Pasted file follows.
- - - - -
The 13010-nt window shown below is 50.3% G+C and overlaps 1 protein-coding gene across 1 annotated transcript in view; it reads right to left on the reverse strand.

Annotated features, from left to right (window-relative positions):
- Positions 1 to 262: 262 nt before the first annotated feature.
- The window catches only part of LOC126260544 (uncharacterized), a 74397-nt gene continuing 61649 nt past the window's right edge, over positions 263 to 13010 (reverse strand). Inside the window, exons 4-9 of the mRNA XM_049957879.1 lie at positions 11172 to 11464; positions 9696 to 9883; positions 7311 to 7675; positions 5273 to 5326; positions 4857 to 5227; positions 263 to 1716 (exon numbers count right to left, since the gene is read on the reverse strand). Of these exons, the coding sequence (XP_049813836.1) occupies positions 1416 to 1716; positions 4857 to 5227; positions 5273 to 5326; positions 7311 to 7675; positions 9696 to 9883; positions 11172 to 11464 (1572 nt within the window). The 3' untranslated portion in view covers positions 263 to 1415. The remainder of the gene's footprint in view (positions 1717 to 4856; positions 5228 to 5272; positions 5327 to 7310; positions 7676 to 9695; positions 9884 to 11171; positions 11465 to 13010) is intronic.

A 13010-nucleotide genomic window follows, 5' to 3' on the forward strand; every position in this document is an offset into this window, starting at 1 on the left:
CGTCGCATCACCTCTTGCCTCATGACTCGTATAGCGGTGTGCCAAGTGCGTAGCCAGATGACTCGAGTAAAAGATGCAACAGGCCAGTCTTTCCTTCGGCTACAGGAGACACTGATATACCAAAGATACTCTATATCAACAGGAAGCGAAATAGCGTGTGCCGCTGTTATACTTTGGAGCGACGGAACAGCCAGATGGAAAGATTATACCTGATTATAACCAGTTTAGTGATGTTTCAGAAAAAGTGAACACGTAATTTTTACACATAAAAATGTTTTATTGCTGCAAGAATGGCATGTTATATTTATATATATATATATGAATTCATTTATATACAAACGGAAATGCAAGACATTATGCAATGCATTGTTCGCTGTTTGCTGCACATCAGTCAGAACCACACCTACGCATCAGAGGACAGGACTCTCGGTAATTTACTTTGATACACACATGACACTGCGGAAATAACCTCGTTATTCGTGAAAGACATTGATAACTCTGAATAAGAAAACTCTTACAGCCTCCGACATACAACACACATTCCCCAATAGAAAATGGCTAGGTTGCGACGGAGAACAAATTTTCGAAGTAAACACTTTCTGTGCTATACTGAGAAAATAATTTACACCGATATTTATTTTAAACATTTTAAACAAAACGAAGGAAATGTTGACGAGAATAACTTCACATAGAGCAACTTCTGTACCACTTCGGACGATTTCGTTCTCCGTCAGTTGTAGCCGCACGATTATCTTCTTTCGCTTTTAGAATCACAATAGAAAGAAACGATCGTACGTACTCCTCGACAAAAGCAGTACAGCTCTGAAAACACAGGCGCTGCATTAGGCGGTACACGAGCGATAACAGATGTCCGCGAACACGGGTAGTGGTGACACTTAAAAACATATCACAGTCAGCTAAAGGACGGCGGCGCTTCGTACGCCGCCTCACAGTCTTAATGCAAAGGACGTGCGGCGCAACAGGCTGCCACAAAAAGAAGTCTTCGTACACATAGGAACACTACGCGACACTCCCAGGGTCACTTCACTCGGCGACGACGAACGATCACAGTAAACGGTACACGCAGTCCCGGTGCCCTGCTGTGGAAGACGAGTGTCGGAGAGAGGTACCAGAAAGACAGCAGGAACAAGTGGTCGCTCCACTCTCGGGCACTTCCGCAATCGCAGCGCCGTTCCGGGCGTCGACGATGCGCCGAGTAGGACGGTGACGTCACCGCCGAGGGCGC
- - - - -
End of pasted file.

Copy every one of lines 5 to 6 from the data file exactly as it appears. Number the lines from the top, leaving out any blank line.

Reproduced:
A 13010-nucleotide genomic window follows, 5' to 3' on the forward strand; every position in this document is an offset into this window, starting at 1 on the left:
CGTCGCATCACCTCTTGCCTCATGACTCGTATAGCGGTGTGCCAAGTGCGTAGCCAGATGACTCGAGTAAAAGATGCAACAGGCCAGTCTTTCCTTCGGCTACAGGAGACACTGATATACCAAAGATACTCTATATCAACAGGAAGCGAAATAGCGTGTGCCGCTGTTATACTTTGGAGCGACGGAACAGCCAGATGGAAAGATTATACCTGATTATAACCAGTTTAGTGATGTTTCAGAAAAAGTGAACACGTAATTTTTACACATAAAAATGTTTTATTGCTGCAAGAATGGCATGTTATATTTATATATATATATATGAATTCATTTATATACAAACGGAAATGCAAGACATTATGCAATGCATTGTTCGCTGTTTGCTGCACATCAGTCAGAACCACACCTACGCATCAGAGGACAGGACTCTCGGTAATTTACTTTGATACACACATGACACTGCGGAAATAACCTCGTTATTCGTGAAAGACATTGATAACTCTGAATAAGAAAACTCTTACAGCCTCCGACATACAACACACATTCCCCAATAGAAAATGGCTAGGTTGCGACGGAGAACAAATTTTCGAAGTAAACACTTTCTGTGCTATACTGAGAAAATAATTTACACCGATATTTATTTTAAACATTTTAAACAAAACGAAGGAAATGTTGACGAGAATAACTTCACATAGAGCAACTTCTGTACCACTTCGGACGATTTCGTTCTCCGTCAGTTGTAGCCGCACGATTATCTTCTTTCGCTTTTAGAATCACAATAGAAAGAAACGATCGTACGTACTCCTCGACAAAAGCAGTACAGCTCTGAAAACACAGGCGCTGCATTAGGCGGTACACGAGCGATAACAGATGTCCGCGAACACGGGTAGTGGTGACACTTAAAAACATATCACAGTCAGCTAAAGGACGGCGGCGCTTCGTACGCCGCCTCACAGTCTTAATGCAAAGGACGTGCGGCGCAACAGGCTGCCACAAAAAGAAGTCTTCGTACACATAGGAACACTACGCGACACTCCCAGGGTCACTTCACTCGGCGACGACGAACGATCACAGTAAACGGTACACGCAGTCCCGGTGCCCTGCTGTGGAAGACGAGTGTCGGAGAGAGGTACCAGAAAGACAGCAGGAACAAGTGGTCGCTCCACTCTCGGGCACTTCCGCAATCGCAGCGCCGTTCCGGGCGTCGACGATGCGCCGAGTAGGACGGTGACGTCACCGCCGAGGGCGC